The fight to save Gerry’s Pompeii, the extraordinary artistic environment created in and around a west London flat by the late Gerry Dalton continues. Now matters have escalated this week with local residents occupying the property in order to preserve what the Serpentine Galleries' director Hans Urich Obrist has described as “an extraordinary gesamtkunstwerk—a total work of art”.
Triggering this recent action was the refusal of the housing association Notting Hill Genesis (NHG) to postpone their decision to repossess the flat and empty it of its contents. This is all despite a letter signed by over 40 prominent cultural figures including the directors of the V&A and the National Portrait Gallery, along with the artist Jeremy Deller and the musicians Jarvis Cocker and Paloma Faith, imploring a three month extension of the deadline to 31 January.
In a statement issued on 7 November, a spokesperson for NHG declared, “Gerry’s death was very sad, but his memory lives on in the inspiring and extraordinary artwork he has left for his family and friends… Gerry’s former home is in an area of huge housing demand and we must enable others to enjoy the safety and security of social housing… we now need to find the best way to ensure that we can offer the home to a new tenant and that Gerry’s collection is looked after somewhere else.”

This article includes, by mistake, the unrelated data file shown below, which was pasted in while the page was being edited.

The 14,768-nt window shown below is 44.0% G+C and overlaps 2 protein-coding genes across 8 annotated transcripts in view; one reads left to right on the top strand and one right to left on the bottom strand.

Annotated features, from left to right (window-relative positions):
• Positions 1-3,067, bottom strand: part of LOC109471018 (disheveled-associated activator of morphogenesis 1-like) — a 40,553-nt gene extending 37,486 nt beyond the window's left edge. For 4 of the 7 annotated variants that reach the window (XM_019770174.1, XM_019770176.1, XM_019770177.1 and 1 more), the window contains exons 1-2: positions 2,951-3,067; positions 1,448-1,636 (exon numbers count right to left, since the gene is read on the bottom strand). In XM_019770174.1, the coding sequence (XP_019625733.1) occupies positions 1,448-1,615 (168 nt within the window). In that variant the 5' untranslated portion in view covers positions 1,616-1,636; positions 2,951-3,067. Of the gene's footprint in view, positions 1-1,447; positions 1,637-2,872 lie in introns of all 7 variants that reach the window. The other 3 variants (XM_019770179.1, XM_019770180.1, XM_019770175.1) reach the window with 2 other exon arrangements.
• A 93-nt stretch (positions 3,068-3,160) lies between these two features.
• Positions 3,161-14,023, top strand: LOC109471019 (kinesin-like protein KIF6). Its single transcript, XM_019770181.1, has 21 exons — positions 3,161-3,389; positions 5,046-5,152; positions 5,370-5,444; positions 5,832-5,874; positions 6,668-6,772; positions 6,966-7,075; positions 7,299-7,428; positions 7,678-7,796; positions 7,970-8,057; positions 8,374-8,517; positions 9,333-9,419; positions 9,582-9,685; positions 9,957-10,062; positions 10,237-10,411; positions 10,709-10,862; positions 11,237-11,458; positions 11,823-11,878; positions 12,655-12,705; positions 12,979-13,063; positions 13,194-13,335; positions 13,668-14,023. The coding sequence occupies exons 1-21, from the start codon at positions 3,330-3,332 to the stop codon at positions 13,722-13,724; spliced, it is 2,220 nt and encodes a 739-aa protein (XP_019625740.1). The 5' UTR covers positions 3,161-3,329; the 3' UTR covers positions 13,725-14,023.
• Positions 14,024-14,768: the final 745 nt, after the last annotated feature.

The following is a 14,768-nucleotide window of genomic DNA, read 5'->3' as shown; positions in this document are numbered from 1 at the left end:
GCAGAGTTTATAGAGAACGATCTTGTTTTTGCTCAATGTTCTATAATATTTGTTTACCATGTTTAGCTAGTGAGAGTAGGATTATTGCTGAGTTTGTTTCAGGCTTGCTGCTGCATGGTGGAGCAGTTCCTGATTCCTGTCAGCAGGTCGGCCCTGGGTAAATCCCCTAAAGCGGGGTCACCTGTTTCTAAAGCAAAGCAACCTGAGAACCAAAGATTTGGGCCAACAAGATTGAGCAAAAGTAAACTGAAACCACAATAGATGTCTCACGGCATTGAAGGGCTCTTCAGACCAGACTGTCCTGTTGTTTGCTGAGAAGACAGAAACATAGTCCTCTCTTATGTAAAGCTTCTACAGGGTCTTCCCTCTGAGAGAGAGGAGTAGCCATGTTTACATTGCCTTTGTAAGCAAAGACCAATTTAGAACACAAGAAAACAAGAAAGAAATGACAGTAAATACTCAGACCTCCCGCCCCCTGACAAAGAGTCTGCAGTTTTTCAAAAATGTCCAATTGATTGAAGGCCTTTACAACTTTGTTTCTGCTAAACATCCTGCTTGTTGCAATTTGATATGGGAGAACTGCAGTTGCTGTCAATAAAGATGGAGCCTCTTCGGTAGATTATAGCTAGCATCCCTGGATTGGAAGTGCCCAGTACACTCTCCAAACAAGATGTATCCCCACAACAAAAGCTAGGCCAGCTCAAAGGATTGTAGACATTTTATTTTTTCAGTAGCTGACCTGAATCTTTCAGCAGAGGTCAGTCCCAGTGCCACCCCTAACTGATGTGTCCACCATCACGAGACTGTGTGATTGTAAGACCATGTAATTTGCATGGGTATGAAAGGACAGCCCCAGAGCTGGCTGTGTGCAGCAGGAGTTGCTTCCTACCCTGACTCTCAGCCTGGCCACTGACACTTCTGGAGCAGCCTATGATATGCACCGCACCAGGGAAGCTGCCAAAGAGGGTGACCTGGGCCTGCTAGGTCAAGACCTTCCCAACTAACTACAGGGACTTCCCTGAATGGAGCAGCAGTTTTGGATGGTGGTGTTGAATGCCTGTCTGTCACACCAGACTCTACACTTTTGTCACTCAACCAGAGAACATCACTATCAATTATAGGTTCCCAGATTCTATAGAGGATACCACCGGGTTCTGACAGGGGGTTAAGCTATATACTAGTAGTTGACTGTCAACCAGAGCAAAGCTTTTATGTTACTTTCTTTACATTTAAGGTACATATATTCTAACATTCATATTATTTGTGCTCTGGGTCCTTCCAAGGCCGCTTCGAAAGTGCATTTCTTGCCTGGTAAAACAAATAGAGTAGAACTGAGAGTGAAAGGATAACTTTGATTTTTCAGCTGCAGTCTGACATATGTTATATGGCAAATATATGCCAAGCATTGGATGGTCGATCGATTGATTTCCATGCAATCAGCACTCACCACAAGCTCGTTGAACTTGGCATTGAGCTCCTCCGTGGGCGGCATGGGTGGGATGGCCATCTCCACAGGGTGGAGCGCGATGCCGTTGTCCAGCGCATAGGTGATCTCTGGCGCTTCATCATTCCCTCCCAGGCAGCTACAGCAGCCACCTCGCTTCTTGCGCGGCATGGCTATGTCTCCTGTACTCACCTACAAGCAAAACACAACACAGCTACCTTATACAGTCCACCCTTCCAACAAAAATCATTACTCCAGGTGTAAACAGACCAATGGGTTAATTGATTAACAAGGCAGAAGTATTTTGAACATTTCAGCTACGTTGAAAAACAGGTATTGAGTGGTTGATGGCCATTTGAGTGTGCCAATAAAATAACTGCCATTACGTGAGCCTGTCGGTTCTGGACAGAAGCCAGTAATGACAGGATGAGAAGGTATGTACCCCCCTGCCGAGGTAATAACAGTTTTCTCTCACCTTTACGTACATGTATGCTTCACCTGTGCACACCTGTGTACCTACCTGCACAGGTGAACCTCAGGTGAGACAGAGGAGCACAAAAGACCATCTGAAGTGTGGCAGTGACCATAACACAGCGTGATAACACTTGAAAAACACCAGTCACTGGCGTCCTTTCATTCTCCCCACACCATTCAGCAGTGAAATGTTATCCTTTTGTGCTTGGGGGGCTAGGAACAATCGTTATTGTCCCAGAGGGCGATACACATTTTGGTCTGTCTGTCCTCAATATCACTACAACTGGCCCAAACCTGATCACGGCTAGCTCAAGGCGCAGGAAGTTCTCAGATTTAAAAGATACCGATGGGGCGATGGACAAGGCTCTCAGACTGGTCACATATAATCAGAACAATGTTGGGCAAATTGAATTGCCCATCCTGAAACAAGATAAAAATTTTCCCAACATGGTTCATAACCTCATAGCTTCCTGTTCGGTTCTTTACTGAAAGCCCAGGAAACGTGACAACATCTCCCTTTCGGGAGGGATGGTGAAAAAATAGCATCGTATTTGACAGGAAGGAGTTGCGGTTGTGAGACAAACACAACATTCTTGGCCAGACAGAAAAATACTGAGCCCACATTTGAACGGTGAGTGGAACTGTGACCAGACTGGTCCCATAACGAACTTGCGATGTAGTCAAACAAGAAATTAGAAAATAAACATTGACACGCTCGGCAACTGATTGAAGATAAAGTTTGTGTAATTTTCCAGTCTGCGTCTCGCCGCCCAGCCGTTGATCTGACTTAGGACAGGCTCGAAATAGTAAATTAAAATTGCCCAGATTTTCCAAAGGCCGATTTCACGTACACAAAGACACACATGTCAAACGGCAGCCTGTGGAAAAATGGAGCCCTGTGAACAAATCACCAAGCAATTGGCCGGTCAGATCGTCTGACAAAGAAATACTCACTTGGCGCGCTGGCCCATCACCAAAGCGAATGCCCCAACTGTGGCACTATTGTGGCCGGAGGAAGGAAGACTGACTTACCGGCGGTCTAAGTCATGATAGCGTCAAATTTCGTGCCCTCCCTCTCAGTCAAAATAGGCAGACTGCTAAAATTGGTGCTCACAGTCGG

According to campaigners a number of solutions have been proposed that would safeguard this most site-specific of art installations without compromising NHG’s social housing obligations. But these proposals, along with representations from many of the UK’s major public art and heritage institutions including the National Trust, have fallen on deaf ears.
“The campaign group is disappointed that NHG has not come to the table to discuss the various solutions that would mean there is no shortfall in social housing provision while Gerry’s legacy is given the dignified consideration it deserves,” says the campaign's representative Sacha Galitzine. She adds: “NHG has also failed to give any assurances as to how it plans to deal with what it characterises as Gerry’s “collection”, when it is now clear that it is a site-specific artwork of huge public interest and cultural significance requiring specialist care. The lack of any dialogue is causing the local community great concern.”
It is this very concern that has led to a group of neighbours, many of whom are pensioners, to take matters into their own hands. A notice on the apartment door announces: “This property is occupied as a community landmark of international artistic significance. Nobody is living in this property.” The intrepid band of grassroots supporters are keen to stress that they have no intention of living in the building, stating that “the property will be permanently occupied on a rota, with people being replaced at least every 12 hours. We are doing this in order to protect the artworks, all of which are site-specific.” Let’s hope that NHG see sense and start talking. Watch this space.